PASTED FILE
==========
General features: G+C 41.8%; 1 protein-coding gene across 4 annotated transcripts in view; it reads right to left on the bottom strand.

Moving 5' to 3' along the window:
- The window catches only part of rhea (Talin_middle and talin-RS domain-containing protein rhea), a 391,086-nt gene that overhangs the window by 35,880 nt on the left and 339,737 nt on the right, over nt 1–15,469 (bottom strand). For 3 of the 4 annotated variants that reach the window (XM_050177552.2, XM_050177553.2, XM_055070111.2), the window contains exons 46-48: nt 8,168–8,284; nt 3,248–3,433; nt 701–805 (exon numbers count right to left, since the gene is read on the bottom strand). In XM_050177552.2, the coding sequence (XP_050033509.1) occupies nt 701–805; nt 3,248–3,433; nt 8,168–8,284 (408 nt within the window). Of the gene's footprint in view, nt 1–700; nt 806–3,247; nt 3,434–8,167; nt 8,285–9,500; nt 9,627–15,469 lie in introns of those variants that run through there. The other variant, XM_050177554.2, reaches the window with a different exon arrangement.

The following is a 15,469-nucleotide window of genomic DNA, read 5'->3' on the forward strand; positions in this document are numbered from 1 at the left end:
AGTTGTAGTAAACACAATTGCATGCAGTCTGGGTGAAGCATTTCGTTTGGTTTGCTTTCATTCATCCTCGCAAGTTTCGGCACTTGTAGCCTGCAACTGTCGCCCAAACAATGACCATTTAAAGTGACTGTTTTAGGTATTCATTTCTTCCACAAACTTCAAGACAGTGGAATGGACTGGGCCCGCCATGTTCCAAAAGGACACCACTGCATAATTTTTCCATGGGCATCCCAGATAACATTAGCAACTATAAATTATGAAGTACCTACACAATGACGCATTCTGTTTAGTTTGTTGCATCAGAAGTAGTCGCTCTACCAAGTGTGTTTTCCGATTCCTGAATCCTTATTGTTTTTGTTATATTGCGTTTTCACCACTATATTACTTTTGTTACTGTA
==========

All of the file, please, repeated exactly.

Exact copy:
General features: G+C 41.8%; 1 protein-coding gene across 4 annotated transcripts in view; it reads right to left on the bottom strand.

Moving 5' to 3' along the window:
- The window catches only part of rhea (Talin_middle and talin-RS domain-containing protein rhea), a 391,086-nt gene that overhangs the window by 35,880 nt on the left and 339,737 nt on the right, over nt 1–15,469 (bottom strand). For 3 of the 4 annotated variants that reach the window (XM_050177552.2, XM_050177553.2, XM_055070111.2), the window contains exons 46-48: nt 8,168–8,284; nt 3,248–3,433; nt 701–805 (exon numbers count right to left, since the gene is read on the bottom strand). In XM_050177552.2, the coding sequence (XP_050033509.1) occupies nt 701–805; nt 3,248–3,433; nt 8,168–8,284 (408 nt within the window). Of the gene's footprint in view, nt 1–700; nt 806–3,247; nt 3,434–8,167; nt 8,285–9,500; nt 9,627–15,469 lie in introns of those variants that run through there. The other variant, XM_050177554.2, reaches the window with a different exon arrangement.

The following is a 15,469-nucleotide window of genomic DNA, read 5'->3' on the forward strand; positions in this document are numbered from 1 at the left end:
AGTTGTAGTAAACACAATTGCATGCAGTCTGGGTGAAGCATTTCGTTTGGTTTGCTTTCATTCATCCTCGCAAGTTTCGGCACTTGTAGCCTGCAACTGTCGCCCAAACAATGACCATTTAAAGTGACTGTTTTAGGTATTCATTTCTTCCACAAACTTCAAGACAGTGGAATGGACTGGGCCCGCCATGTTCCAAAAGGACACCACTGCATAATTTTTCCATGGGCATCCCAGATAACATTAGCAACTATAAATTATGAAGTACCTACACAATGACGCATTCTGTTTAGTTTGTTGCATCAGAAGTAGTCGCTCTACCAAGTGTGTTTTCCGATTCCTGAATCCTTATTGTTTTTGTTATATTGCGTTTTCACCACTATATTACTTTTGTTACTGTA